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Layout for Planting a Fall Garden
Like we mentioned in the last post, you should orient your garden towards the south to get maximum sunlight. But that’s not the only way to make sure your plants get every ray. Also, place your tallest plants in the back/north, unless shade is needed.
While laying out your garden, also consider companion planting to create synergy. (For a good read on this topic, check out this Carrots Love Tomatoes book.) Some plants have positive or negative relationships with other plants. For example, basil, onions, and carrots grow well next to tomatoes. In contrast, some other plants don’t like onions, chives, or other plants in the same family.
Also remember that a crop doesn’t have to mature completely before winter. If it’s established before the winter, your crop will mature very, very early the following spring. We live at 2,700ft elevation in the mountains of southwest Virginia, and we have harvested kale and collard greens all winter long (even with snow on them). Sometimes, the cold makes those crops taste better. (The cold intensifies the sugars in carrots, turnips, and other root crops.)
Finally, ensure you have adequate access for harvesting your crops. Make sure you can actually reach into your bed to pull the carrots, for example, without killing other plants!
Varieties for Planting a Fall Garden
What will you eat? What you answer will determine what you should plant in your fall garden.
Don’t waste time and resources planting crops that you just don’t eat. For example, you may love a particular crop, but you just don’t eat very much of it or have trouble growing it in your climate.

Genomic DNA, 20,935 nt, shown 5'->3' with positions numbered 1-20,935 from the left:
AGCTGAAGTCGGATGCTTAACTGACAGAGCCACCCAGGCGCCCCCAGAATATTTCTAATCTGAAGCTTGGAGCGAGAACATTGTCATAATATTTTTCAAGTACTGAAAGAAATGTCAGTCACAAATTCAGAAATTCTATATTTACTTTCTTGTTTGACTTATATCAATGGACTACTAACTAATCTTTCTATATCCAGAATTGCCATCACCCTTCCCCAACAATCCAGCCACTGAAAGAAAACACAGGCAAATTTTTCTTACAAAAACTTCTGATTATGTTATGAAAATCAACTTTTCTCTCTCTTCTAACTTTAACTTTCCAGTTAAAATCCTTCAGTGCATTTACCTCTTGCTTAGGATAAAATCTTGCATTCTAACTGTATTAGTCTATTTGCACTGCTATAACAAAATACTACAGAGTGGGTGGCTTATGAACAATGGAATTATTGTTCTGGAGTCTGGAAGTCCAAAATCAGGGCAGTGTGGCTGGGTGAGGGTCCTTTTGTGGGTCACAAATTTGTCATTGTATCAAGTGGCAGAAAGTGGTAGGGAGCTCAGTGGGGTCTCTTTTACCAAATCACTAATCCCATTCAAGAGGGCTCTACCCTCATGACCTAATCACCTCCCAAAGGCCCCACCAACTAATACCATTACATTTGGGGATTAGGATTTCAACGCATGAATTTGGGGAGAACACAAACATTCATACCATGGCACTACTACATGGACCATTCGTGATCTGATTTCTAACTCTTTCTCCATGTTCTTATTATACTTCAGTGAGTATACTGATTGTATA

Second, prefer heirloom varieties.
There is so much flavor and nutritional value in these varieties, and you will always be able to save these seeds and grow reliable results, unlike with hybrid seeds. (Remember, ALL of our seeds are heirloom! 😉 )
Third, optimize production for your space and climate.
Grow lots of salad crops–you can grow a LOT of greens in a small space. In addition to salad crops, plant other vegetables like peas or turnips that thrive in cooler temperatures.
And finally, consider maturation days vs. season length.
Like we mentioned in our previous post, realize that plant growth slows and you may get a better harvest if you plant a variety that requires less days to maturity. (Remember to add 2 weeks to normal maturity dates, to account for slowing growth.)
Variables for Planting a Fall Garden
Even if you’re planting a short-lived fall garden, don’t just plant a single time. Optimize your available space by planting again after you harvest the first crop from a space. This is a good method for salad greens. Plant a new crop every 2-3 weeks, and you’ll get a fresh harvest.
Also use transplanting to maximize production, even when the season is short. Plant radishes with a slow-growing crop, so you’re still harvesting something from that space, even while waiting for another crop to mature.
There are different degrees of frost protection that can extend harvesting into the winter. Permeable fabrics or plastic used on row covers and glass or plastic on cold frames protect vegetation from freezing. Just remember that they need ventilation during the day, or the plants may burn up! See the next post in our series for more on season extension methods.
Are you starting to feel the chilly air nipping at your plants? Even if you’ve already done everything you can do by laying out your garden, picking the right varieties, and using successive plantings, there’s just one more you can do. More about that in our next post.